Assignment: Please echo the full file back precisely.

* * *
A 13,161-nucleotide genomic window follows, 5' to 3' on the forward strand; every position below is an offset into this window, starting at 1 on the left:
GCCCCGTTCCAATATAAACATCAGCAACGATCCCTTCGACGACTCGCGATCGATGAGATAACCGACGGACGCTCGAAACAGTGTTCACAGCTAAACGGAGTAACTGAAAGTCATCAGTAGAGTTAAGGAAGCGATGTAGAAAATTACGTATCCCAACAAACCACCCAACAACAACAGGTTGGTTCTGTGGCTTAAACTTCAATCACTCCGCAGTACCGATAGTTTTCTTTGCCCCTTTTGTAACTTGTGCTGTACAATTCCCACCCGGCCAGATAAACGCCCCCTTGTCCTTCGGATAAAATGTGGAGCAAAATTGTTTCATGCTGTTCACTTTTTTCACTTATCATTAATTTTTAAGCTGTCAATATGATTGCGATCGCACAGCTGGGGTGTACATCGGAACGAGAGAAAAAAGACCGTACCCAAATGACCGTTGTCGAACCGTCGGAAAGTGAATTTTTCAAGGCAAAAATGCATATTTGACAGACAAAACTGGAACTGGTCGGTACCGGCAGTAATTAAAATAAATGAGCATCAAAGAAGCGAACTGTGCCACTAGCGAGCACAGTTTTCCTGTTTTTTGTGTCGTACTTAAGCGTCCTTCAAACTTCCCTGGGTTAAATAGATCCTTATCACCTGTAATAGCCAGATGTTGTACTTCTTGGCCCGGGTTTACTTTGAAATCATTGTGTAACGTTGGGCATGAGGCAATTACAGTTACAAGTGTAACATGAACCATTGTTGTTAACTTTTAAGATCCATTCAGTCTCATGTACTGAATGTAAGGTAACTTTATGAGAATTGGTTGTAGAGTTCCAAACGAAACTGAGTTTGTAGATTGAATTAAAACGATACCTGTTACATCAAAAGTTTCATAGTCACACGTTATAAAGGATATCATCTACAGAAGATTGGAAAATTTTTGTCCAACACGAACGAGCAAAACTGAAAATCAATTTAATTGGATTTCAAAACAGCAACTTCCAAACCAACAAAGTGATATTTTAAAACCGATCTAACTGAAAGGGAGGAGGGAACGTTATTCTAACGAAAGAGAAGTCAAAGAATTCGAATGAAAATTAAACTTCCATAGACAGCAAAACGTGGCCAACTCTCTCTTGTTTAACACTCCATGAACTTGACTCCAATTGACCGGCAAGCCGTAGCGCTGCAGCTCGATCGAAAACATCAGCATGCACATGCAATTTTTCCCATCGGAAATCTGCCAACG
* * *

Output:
A 13,161-nucleotide genomic window follows, 5' to 3' on the forward strand; every position below is an offset into this window, starting at 1 on the left:
GCCCCGTTCCAATATAAACATCAGCAACGATCCCTTCGACGACTCGCGATCGATGAGATAACCGACGGACGCTCGAAACAGTGTTCACAGCTAAACGGAGTAACTGAAAGTCATCAGTAGAGTTAAGGAAGCGATGTAGAAAATTACGTATCCCAACAAACCACCCAACAACAACAGGTTGGTTCTGTGGCTTAAACTTCAATCACTCCGCAGTACCGATAGTTTTCTTTGCCCCTTTTGTAACTTGTGCTGTACAATTCCCACCCGGCCAGATAAACGCCCCCTTGTCCTTCGGATAAAATGTGGAGCAAAATTGTTTCATGCTGTTCACTTTTTTCACTTATCATTAATTTTTAAGCTGTCAATATGATTGCGATCGCACAGCTGGGGTGTACATCGGAACGAGAGAAAAAAGACCGTACCCAAATGACCGTTGTCGAACCGTCGGAAAGTGAATTTTTCAAGGCAAAAATGCATATTTGACAGACAAAACTGGAACTGGTCGGTACCGGCAGTAATTAAAATAAATGAGCATCAAAGAAGCGAACTGTGCCACTAGCGAGCACAGTTTTCCTGTTTTTTGTGTCGTACTTAAGCGTCCTTCAAACTTCCCTGGGTTAAATAGATCCTTATCACCTGTAATAGCCAGATGTTGTACTTCTTGGCCCGGGTTTACTTTGAAATCATTGTGTAACGTTGGGCATGAGGCAATTACAGTTACAAGTGTAACATGAACCATTGTTGTTAACTTTTAAGATCCATTCAGTCTCATGTACTGAATGTAAGGTAACTTTATGAGAATTGGTTGTAGAGTTCCAAACGAAACTGAGTTTGTAGATTGAATTAAAACGATACCTGTTACATCAAAAGTTTCATAGTCACACGTTATAAAGGATATCATCTACAGAAGATTGGAAAATTTTTGTCCAACACGAACGAGCAAAACTGAAAATCAATTTAATTGGATTTCAAAACAGCAACTTCCAAACCAACAAAGTGATATTTTAAAACCGATCTAACTGAAAGGGAGGAGGGAACGTTATTCTAACGAAAGAGAAGTCAAAGAATTCGAATGAAAATTAAACTTCCATAGACAGCAAAACGTGGCCAACTCTCTCTTGTTTAACACTCCATGAACTTGACTCCAATTGACCGGCAAGCCGTAGCGCTGCAGCTCGATCGAAAACATCAGCATGCACATGCAATTTTTCCCATCGGAAATCTGCCAACG